Impediment: 1.The fact of impeding or condition of being impeded; hindrance, obstruction 2.Something that impedes the function or health of the body; a (physical) defect; an affection or malady

It’s actually kind of a funny word when you look at it. Now that I think of it, I’m not sure that I really use the word impediment all that often. I’m more likely to talk about “blocking issues” or “things holding you up”. Well to be honest, just knowing the definition of an impediment really doesn’t help me much. I know what they are, but I still can’t see them. It’s like knowing the definition of what an elephant is, but not being able to see them (elephantia?). Now that I think of it, it’s too bad impediments aren’t more like elephants – there would probably be a lot fewer project managers out there! Sadly, that would likely include me too.

In truth, much like actual blindness, there are varying degrees of incapacity. In the same way that many people are impaired by blindness, but still have some vision – I also have partial impedimentia. I do see some impediments. I usually see them if they are as big as a truck, with neon letters on the side, proceeded by heralds blowing trumpets. Anything less and I’m likely to miss them. I sometimes recognize impediments long after they have passed by. It’s sort of an “Oh…that’s why it hurt so much” reaction. The point is that I do see some impediments, probably many fewer than most people, but I do see them – even if after the fact.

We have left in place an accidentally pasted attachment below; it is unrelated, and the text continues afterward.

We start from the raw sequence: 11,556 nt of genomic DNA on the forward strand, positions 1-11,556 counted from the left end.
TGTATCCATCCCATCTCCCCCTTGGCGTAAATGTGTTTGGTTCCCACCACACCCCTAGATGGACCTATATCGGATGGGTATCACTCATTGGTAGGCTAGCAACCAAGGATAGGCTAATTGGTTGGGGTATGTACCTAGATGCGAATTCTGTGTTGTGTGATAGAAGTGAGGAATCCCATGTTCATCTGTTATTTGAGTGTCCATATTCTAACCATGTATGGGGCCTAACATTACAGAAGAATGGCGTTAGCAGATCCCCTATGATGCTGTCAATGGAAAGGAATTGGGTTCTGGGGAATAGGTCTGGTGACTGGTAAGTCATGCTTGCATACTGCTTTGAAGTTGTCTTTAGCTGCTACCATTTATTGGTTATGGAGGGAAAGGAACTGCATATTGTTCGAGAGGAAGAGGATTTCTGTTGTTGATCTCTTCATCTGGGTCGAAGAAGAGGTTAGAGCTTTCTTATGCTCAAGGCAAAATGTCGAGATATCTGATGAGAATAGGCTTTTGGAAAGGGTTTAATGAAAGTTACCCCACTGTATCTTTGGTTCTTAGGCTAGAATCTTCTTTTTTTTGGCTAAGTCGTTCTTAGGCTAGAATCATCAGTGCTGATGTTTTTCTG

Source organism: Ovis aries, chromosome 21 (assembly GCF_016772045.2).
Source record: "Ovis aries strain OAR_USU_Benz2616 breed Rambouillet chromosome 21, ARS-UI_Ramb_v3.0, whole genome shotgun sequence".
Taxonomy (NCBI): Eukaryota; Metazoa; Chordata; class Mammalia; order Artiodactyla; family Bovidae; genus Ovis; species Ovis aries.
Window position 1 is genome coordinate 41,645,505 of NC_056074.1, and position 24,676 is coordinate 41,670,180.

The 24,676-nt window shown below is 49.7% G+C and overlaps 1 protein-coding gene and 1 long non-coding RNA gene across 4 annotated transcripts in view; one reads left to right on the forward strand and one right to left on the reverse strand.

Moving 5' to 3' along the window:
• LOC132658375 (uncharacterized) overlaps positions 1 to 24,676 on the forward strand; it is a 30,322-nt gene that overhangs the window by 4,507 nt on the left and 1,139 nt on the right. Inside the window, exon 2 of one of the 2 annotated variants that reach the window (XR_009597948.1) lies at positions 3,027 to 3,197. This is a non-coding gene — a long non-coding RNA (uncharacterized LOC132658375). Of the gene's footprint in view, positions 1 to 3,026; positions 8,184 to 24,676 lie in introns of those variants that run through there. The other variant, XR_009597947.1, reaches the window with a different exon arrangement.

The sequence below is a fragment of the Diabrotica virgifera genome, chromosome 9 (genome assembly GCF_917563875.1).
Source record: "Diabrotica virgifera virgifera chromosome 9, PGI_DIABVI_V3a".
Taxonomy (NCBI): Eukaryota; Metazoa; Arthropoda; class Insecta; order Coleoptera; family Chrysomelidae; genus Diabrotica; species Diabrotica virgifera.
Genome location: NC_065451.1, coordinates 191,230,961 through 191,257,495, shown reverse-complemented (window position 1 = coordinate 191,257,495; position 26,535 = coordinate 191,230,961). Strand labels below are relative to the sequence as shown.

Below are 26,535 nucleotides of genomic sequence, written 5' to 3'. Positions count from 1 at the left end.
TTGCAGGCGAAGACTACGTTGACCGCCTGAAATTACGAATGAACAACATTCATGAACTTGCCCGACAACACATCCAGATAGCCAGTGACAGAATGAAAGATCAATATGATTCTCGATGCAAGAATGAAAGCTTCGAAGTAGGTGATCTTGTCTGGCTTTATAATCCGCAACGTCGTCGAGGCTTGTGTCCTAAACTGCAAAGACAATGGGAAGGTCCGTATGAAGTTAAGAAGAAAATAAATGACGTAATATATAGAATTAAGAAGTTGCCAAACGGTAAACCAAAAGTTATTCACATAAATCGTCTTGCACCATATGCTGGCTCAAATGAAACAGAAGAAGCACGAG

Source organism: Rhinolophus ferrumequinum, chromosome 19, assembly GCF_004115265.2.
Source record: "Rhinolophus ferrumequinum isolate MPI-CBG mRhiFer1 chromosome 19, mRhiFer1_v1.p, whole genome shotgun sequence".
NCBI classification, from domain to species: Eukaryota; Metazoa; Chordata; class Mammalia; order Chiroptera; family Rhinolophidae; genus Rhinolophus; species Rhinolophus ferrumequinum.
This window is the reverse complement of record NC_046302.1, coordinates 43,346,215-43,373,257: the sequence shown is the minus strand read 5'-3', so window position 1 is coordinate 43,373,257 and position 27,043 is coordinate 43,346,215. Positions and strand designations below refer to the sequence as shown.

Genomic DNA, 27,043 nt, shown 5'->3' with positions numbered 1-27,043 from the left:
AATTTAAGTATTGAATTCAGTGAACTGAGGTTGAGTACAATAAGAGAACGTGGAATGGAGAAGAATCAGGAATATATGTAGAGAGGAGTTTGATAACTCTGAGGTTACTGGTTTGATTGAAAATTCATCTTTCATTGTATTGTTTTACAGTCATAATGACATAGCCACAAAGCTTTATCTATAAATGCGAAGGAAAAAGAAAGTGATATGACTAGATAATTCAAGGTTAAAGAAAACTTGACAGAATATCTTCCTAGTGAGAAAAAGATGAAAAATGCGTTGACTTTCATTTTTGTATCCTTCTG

So in an effort to get better at identifying impediments, I’ve decided to keep a log of the impediments in my life. I review the log on a daily basis to learn more about these creatures we call impediments. By recording them in a daily log, I’m able to capture my impediments under my metaphorical microscope and examine them more closely. My intent is to create a catalog of impediments. I’m compiling a beastiary of these creatures both common and exotic.


  • Too tired to work effectively
  • Traffic jam on the way to work
  • Late for a meeting
  • Not able to contact manager
  • Child refuses to get dressed
  • Not prepared for meeting
  • No time to work on committed project
  • Not allowed to join email group
  • Not enough time to exercise
  • Eating too much